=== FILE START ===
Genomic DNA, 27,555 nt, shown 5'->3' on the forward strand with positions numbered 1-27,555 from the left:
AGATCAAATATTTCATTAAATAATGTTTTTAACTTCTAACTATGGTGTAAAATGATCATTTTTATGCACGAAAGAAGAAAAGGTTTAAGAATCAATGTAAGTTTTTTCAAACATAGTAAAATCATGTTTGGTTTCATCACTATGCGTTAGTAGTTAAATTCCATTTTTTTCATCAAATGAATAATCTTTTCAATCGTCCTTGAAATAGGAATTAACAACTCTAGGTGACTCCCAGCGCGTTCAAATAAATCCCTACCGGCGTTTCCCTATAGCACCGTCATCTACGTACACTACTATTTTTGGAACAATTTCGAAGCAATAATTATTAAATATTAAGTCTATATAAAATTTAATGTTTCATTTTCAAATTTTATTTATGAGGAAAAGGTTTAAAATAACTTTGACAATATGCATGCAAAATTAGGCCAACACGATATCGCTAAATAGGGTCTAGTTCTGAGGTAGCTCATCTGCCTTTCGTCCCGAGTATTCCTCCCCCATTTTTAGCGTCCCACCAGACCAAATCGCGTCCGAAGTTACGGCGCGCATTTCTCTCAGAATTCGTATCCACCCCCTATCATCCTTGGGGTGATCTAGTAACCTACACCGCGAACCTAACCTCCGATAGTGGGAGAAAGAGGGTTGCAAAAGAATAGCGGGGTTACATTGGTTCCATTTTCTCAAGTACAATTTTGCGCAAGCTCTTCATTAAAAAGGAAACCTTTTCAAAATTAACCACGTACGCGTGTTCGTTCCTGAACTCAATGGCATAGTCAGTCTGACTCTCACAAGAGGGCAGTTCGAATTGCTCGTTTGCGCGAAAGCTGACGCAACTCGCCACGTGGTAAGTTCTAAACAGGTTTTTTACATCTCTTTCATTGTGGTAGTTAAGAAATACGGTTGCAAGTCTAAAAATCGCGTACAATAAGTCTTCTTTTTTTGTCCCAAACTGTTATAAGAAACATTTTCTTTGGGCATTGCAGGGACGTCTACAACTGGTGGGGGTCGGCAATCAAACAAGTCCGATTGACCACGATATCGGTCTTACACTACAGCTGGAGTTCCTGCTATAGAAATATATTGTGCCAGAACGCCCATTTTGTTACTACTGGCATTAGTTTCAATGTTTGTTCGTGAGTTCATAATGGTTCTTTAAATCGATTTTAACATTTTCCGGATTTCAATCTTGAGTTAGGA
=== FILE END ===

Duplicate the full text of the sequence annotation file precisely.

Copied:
Genomic DNA, 27,555 nt, shown 5'->3' on the forward strand with positions numbered 1-27,555 from the left:
AGATCAAATATTTCATTAAATAATGTTTTTAACTTCTAACTATGGTGTAAAATGATCATTTTTATGCACGAAAGAAGAAAAGGTTTAAGAATCAATGTAAGTTTTTTCAAACATAGTAAAATCATGTTTGGTTTCATCACTATGCGTTAGTAGTTAAATTCCATTTTTTTCATCAAATGAATAATCTTTTCAATCGTCCTTGAAATAGGAATTAACAACTCTAGGTGACTCCCAGCGCGTTCAAATAAATCCCTACCGGCGTTTCCCTATAGCACCGTCATCTACGTACACTACTATTTTTGGAACAATTTCGAAGCAATAATTATTAAATATTAAGTCTATATAAAATTTAATGTTTCATTTTCAAATTTTATTTATGAGGAAAAGGTTTAAAATAACTTTGACAATATGCATGCAAAATTAGGCCAACACGATATCGCTAAATAGGGTCTAGTTCTGAGGTAGCTCATCTGCCTTTCGTCCCGAGTATTCCTCCCCCATTTTTAGCGTCCCACCAGACCAAATCGCGTCCGAAGTTACGGCGCGCATTTCTCTCAGAATTCGTATCCACCCCCTATCATCCTTGGGGTGATCTAGTAACCTACACCGCGAACCTAACCTCCGATAGTGGGAGAAAGAGGGTTGCAAAAGAATAGCGGGGTTACATTGGTTCCATTTTCTCAAGTACAATTTTGCGCAAGCTCTTCATTAAAAAGGAAACCTTTTCAAAATTAACCACGTACGCGTGTTCGTTCCTGAACTCAATGGCATAGTCAGTCTGACTCTCACAAGAGGGCAGTTCGAATTGCTCGTTTGCGCGAAAGCTGACGCAACTCGCCACGTGGTAAGTTCTAAACAGGTTTTTTACATCTCTTTCATTGTGGTAGTTAAGAAATACGGTTGCAAGTCTAAAAATCGCGTACAATAAGTCTTCTTTTTTTGTCCCAAACTGTTATAAGAAACATTTTCTTTGGGCATTGCAGGGACGTCTACAACTGGTGGGGGTCGGCAATCAAACAAGTCCGATTGACCACGATATCGGTCTTACACTACAGCTGGAGTTCCTGCTATAGAAATATATTGTGCCAGAACGCCCATTTTGTTACTACTGGCATTAGTTTCAATGTTTGTTCGTGAGTTCATAATGGTTCTTTAAATCGATTTTAACATTTTCCGGATTTCAATCTTGAGTTAGGA